While there, Flath observed the smiles and gratitude of the veterans at the memorial and throughout the trip. After seeing how much this experience meant to his father and the other veterans on the mission, he was determined to bring a similar experience to the veterans of Central New York.

Flath is now the President and co-founder of Honor Flight Syracuse. As president, he leads the board to coordinate missions and ensure the growth and stability of its programming.

“Due to the advancing age and fixed income of World War II veterans, many are unable to visit the memorial that was built and designed in their honor,” he said. “The experience provides veterans with a chance to go to the memorial where they are honored.”

During the missions, each veteran is accompanied by a volunteer guardian to ensure a safe and comfortable experience. When arriving back at the airport after each mission, they are greeted with a warm welcome of bagpipers, friends and neighbors who gather there to mark the final leg of their journey with a show of gratitude.

“We not only want to give veterans the chance to see the meaningful memorial, but to remind them that their service and sacrifices for our country are still appreciated every day,” said Flath. “Veterans have reported that it is truly an immeasurable experience.”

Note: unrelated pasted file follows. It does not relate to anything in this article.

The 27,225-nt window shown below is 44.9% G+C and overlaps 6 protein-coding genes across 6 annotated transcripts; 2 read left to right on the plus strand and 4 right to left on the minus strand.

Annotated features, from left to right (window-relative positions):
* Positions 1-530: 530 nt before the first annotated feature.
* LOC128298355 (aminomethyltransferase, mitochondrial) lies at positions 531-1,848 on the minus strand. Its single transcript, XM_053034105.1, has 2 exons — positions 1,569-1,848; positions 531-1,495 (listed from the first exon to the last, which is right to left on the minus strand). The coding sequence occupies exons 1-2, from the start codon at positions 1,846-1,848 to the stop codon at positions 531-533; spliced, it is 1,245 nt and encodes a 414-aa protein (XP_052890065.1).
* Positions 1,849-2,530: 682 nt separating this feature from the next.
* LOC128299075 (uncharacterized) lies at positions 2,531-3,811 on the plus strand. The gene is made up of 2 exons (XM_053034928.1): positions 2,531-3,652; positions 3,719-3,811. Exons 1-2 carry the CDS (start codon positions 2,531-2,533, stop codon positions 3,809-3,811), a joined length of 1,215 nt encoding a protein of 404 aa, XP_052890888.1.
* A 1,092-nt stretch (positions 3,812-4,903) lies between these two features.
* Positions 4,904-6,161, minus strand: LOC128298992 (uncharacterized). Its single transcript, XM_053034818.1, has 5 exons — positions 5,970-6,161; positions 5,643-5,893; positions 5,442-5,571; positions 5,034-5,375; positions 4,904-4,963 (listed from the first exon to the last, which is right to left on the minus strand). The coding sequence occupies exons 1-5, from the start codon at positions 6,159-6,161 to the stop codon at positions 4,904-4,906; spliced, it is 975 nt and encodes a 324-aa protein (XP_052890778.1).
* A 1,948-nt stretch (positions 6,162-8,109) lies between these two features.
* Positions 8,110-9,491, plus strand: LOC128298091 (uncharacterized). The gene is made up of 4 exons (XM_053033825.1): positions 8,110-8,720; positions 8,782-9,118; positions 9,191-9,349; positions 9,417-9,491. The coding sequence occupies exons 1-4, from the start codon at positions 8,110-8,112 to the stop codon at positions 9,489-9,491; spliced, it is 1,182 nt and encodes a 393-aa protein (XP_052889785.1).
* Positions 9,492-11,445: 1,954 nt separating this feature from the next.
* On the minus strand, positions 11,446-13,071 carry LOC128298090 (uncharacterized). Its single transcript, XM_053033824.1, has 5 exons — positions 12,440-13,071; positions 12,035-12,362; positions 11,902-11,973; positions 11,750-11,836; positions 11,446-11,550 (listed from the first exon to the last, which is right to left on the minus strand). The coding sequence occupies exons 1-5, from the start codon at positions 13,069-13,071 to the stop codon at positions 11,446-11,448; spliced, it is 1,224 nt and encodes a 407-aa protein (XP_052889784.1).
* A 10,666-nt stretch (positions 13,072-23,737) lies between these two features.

Although for some a mission can be a solemn trip of difficult memories, they are able to experience it together with their comrades from their days of service, family members and caring volunteers by their side. Families of veterans have reported that the tours have stirred memories that the veterans shared with their loved ones for the first time ever and ultimately brought family members closer together to record history for future generations.

Since inception in May of 2012, the Syracuse hub has completed ten missions, carrying more than 600 veterans ranging in age from 86-101 years old.

“We not only want to give veterans the chance to see the meaningful memorial, but to remind them that their service and sacrifices for our country are still appreciated every day,” said Flath. “Veterans have reported that it is truly an immeasurable experience.”

What You Can Do

Give input and get involved.

Whether you’re an experienced volunteer, an activist, a student, working professional, or a stay-at-home parent, there are roles both big and small that you can play to shape the future of the region.

See Additional Opportunities View All
Volunteer
Welcome home veterans from Honor Flight missions Learn More »
Donate
Support Clear Path for Veterans Learn More »
Take Action
Join a community action group Learn More »
Civic Engagement
Join a board Learn More »